david a, thank you for explaining that. I am a PRIVATE contractor who works for a music store. Each teacher has their own policy/methods, etc. I present my policy before parents sign up for lessons. I agree to allow one parent to sit in on lessons in the beginning, but encourage occasional lessons that are parent-free. It seems that every parent of child 4-7 now wants to jump on the bandwagon.

Diane: The store is limited in space, and there is absolutely no possibility of ever getting a larger studio. If parents are not happy with sitting outside the studio on occasion, and emailing me for input/suggestions, etc. or conversing in the last few minutes of the lesson, they certainly have the option to find another teacher. I am not accomodating my needs, I am attempting to create a relaxed learning environment. I can't control what a parent will do from one moment to the next, nor should I have to worry about that. Parents yanking on their child's shirt, getting up and demonstrating, answering for them, using cell phones, bringing along other children--where does it end? This is not a private piano lesson. As you indicated, parents do sit in on ballet and swim CLASSES. If parents want this type of lesson, the child should join a music class.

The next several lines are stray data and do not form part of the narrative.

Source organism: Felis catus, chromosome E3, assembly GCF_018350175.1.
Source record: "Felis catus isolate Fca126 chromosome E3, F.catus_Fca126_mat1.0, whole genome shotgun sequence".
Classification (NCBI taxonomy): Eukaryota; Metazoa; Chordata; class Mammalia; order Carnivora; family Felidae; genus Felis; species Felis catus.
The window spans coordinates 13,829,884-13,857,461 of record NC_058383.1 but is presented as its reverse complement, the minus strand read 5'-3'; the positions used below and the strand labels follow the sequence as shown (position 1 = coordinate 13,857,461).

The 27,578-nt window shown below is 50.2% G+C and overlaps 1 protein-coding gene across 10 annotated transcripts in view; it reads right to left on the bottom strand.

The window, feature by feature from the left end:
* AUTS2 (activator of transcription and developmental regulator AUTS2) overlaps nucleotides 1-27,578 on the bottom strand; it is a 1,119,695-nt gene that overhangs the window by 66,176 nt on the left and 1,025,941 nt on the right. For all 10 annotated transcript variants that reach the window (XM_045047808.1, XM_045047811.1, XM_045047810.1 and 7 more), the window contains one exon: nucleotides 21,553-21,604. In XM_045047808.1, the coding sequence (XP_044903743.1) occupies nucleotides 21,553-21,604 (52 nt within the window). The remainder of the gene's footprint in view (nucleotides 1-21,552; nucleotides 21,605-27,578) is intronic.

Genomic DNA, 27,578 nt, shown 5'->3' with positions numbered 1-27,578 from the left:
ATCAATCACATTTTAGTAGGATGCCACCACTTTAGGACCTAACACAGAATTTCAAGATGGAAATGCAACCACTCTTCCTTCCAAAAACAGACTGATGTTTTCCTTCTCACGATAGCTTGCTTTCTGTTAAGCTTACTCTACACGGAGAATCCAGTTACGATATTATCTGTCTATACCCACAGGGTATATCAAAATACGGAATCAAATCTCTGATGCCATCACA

Top
#1756707 - 09/21/11 03:21 PM Re: Parents sitting in on EVERY lesson :( [Re: chasingrainbows]
david_a Offline
2000 Post Club Member

Registered: 11/11/09
Posts: 2913
Originally Posted By: chasingrainbows
I can't control what a parent will do from one moment to the next, nor should I have to worry about that. Parents yanking on their child's shirt, getting up and demonstrating, answering for them, using cell phones, bringing along other children--where does it end?
You are free to tell the parents to please remain seated over there and to please be quiet while you're teaching. Or to tell them to please not come in next week (which works much better than telling them not to come in THIS week, by the way). Or to say that one parent is welcome to come in and listen but no children except for the student. Or that everyone is welcome and bring the dog too. Whatever works in this particular situation is what you should do.